this process, I recommend you carry out this computation by hand.
Spreadsheet
Computation
for
Exponential Average
If
you carry this out by hand or on a spreadsheet, you get the classic graph
where the Exponential Average decays toward its new equilibrium
value. The Exponential Average rises toward the goal at a rate
proportional to the distance it still has to go. The closer it gets,
the slower it changes. 
Computation
in a Graph
Graph
of Spreadsheet Computation
for
Exponential Average
Price
(dark blue) suddenly rises from 10 to 20. The Exponential Average of
price (light blue) rises exponentially toward the new value. Traders
use exponential averages (and other forms of tracking) to place stoploss
orders in an attempt to lock in profits. Price and Exponential
Average have units of dollars ($). The correction rate ( [P  EA]/TC)
has units of dollars per day ($/day).
As
long as the price remains above the Exponential Average, the Exponential
Average keeps moving higher, although at exponentially small rates.
If we set a protective sell stop at the current Exponential Average, we
can use it to lock in more and more profit.
Engineers
call this kind of chart a Step Response. It shows how the
Exponential Average responds to a step up in price. We can also show
a chart of how the Exponential Average responds to a series of steps, in
this case a few up, and then a few down.
We
can see that the Exponential Average tracks the price and gives a sell
signal when the price crosses beneath it. 
Exponential
Average can Detect Trend Change
Exponential
Average
as
a Trading Tool
The
Exponential Average (light blue) tracks the price (dark blue). When the
Price crosses below the Exponential Average, the crossover signals a
change in trend from up to down. Traders who place a trailing
stoploss order at the Exponential Average Price receive a fill at the
next price. In this case, they enter an order to sell on a stop at $45 and
get a fill at $40.
The
Exponential Average Tracks best when the prices move slowly and the
Average has time to track the price. The Exponential Average tracks
the price, smoothes the price and lags the price. Some engineers call an
Exponential Average a filter, smoother, tracker or lag. 
Tracking
as a Function of Frequency
One
way to see how the Exponential Average responds to a variety of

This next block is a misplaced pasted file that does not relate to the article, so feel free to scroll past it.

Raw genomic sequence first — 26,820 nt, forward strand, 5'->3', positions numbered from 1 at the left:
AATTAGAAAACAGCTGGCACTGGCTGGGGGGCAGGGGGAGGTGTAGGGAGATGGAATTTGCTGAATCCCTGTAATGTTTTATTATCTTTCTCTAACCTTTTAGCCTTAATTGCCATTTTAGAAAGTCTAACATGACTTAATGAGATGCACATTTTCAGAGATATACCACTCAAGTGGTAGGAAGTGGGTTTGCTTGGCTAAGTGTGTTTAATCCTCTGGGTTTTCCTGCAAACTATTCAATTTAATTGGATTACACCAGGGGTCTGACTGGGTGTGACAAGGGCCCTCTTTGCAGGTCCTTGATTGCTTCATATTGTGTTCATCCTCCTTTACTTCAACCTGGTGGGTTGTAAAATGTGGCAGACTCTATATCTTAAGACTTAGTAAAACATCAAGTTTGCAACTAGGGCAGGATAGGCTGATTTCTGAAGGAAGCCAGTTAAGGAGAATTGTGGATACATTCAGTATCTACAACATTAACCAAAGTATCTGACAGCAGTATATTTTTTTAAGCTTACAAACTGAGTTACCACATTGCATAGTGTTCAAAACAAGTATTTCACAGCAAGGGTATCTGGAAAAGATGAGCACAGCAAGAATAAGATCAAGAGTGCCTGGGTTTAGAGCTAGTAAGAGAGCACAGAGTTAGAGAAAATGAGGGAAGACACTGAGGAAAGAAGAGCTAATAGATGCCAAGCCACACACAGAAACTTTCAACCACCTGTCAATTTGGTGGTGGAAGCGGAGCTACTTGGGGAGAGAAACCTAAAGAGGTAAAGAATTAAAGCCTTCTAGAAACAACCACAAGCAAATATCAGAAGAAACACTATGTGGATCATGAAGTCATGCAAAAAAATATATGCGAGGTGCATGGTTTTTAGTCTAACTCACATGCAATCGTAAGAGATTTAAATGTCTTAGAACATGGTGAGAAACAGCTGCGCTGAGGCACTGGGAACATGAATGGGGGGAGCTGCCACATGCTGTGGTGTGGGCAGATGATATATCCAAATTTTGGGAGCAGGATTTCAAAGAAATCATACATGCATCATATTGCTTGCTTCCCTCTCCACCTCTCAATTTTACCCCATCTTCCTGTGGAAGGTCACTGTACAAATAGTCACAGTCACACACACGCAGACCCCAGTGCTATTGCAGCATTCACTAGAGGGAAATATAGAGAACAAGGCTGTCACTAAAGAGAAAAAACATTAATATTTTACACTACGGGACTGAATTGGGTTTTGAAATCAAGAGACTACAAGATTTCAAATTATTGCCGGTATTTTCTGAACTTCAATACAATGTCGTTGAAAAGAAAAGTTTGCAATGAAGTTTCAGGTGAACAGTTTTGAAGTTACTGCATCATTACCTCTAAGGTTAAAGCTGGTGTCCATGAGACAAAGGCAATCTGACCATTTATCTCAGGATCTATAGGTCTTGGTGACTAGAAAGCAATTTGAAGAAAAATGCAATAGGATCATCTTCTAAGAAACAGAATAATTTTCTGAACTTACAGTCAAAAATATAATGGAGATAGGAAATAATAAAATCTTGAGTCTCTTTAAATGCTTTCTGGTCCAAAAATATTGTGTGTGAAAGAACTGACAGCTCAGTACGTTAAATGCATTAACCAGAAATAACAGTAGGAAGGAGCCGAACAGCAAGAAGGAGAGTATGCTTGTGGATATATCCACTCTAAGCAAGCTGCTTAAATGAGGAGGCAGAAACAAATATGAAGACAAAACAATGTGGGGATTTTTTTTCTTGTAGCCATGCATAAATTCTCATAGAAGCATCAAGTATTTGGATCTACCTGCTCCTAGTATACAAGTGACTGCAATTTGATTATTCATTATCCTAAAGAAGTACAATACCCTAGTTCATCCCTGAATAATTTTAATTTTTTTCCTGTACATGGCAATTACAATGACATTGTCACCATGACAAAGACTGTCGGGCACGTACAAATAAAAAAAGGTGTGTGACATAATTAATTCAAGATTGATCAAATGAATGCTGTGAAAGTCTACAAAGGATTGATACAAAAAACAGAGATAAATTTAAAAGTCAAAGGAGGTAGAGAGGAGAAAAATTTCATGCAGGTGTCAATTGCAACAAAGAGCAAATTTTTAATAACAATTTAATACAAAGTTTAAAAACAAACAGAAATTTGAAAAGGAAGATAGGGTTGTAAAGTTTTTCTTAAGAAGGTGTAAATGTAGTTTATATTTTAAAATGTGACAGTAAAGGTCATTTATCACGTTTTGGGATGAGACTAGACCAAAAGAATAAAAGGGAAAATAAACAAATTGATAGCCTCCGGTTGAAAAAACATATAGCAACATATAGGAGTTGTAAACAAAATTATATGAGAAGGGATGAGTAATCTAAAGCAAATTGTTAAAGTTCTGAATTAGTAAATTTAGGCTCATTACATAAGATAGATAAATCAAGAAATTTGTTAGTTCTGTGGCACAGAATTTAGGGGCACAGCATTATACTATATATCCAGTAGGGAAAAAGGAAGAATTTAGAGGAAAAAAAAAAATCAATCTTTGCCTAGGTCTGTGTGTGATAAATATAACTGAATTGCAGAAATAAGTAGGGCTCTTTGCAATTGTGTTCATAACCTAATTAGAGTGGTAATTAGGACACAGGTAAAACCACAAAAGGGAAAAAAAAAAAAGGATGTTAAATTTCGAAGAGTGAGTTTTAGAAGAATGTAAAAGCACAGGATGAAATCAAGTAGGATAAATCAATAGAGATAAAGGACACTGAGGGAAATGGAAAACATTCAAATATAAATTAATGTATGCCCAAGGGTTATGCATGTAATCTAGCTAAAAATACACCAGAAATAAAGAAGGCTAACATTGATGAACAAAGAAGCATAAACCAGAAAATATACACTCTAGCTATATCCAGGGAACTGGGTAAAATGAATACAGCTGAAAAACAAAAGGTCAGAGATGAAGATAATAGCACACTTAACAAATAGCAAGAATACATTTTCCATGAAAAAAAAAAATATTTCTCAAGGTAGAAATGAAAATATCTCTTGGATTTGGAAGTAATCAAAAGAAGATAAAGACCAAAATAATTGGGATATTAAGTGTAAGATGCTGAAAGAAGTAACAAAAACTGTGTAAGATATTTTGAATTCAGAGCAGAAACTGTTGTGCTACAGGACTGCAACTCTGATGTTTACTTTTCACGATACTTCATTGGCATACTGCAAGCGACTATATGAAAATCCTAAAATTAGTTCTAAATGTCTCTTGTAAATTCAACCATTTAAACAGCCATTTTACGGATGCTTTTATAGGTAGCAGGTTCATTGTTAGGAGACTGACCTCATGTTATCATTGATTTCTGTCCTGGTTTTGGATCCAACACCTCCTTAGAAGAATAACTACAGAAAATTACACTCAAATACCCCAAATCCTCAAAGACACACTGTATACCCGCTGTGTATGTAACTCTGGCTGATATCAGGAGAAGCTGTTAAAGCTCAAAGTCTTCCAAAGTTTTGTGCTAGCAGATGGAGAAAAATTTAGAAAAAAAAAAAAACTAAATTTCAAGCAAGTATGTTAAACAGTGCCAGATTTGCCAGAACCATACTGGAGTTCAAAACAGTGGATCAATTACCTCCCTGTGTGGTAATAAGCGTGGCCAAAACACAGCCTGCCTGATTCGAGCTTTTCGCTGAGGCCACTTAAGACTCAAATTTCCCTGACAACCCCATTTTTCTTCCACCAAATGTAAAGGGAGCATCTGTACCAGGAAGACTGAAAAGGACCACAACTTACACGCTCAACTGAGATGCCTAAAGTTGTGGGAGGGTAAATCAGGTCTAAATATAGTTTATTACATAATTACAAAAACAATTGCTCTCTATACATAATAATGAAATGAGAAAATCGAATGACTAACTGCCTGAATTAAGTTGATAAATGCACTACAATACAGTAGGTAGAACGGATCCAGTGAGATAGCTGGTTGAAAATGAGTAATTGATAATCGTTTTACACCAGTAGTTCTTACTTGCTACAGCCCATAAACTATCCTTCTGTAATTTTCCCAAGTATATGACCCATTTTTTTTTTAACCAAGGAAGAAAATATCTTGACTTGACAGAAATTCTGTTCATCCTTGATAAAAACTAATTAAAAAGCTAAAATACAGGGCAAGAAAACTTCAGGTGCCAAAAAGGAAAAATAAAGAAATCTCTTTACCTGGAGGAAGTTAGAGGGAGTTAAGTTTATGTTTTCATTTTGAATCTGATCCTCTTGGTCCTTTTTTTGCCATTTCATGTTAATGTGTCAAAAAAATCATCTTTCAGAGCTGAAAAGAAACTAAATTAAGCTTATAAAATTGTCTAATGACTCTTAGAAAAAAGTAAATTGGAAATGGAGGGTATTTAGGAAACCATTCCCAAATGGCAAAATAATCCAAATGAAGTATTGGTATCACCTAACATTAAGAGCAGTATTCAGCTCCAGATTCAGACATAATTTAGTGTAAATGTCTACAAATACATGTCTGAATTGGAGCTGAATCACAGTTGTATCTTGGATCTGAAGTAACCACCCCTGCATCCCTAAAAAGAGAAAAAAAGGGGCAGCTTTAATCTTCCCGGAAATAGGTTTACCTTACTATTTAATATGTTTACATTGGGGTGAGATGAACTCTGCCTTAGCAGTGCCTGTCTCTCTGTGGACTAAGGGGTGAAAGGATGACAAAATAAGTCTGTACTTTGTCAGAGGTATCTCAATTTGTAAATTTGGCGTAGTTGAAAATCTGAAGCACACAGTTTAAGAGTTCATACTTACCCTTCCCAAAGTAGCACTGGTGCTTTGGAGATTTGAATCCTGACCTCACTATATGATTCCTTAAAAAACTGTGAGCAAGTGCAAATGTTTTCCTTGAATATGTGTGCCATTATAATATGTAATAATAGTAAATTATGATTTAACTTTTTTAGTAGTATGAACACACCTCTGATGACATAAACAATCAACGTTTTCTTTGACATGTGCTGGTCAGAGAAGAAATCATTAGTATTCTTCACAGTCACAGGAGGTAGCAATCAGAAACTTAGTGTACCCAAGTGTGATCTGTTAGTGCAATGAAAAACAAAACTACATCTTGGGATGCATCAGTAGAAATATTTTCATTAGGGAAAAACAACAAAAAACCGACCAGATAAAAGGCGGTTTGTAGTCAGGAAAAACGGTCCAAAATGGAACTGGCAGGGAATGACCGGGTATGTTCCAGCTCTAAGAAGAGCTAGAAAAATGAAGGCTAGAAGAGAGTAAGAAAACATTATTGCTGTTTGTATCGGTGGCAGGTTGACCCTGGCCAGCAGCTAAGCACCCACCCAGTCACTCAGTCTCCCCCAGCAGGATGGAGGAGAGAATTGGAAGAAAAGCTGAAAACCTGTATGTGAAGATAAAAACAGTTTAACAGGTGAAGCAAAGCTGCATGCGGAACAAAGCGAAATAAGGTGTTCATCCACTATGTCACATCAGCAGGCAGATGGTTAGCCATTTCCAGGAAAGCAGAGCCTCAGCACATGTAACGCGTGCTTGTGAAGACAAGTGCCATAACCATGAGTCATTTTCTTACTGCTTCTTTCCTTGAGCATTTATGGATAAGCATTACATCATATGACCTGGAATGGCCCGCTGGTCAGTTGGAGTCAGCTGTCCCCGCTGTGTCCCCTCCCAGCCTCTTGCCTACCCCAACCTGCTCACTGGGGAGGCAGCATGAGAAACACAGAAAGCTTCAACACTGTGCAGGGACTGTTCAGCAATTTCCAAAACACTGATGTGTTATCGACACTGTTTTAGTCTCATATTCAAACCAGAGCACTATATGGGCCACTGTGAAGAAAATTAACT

frequencies is to draw a Frequency Response curve. This curve shows
how far the Exponential Average moves in response to stimulation at
various frequencies. The result is similar to the result you get
with the car bumper. The Exponential Average has enough time to move
at low frequencies and hardly moves for high frequencies.
10Day
Exponential Average
Tracks
a 50day Cycle
The
EA reaches about 13.5 on the first cycle
10Day
Exponential Average
Tracks
a 25day Cycle
The
EA reaches about 12.5 on the first cycle
10Day
Exponential Average
Tracks
a 10day Cycle
The
EA reaches about 11.5 on the first cycle
These
runs show that, for high frequency price cycles, the Exponential Average
does not have time to track the price. It tracks more fully at low
frequencies. The Exponential Average is essentially a lowpass filter. 
Looking
for the Best Average
Another
way to see this frequency effect, in a way that relates directly to
trading, is to keep the price curve constant and change the Time Constant
for each run. This is the method system designers use to find the
system parameters that work best on historical data.
In
the case of prices that move very smoothly and sinusoidally, of course,
the best exponential average is a very short one, since it tracks very
closely and gives a signal quickly after the price changes direction.
In
actual practice, few traders use very short Exponential Averages, or even
just one Exponential Average since the price may get in a mode in which it
crosses back and forth over the Exponential Average repeatedly and
generates a string of whipsaws on alternating days.
Traders
generally use a fast average and a slow average, and wait for the fast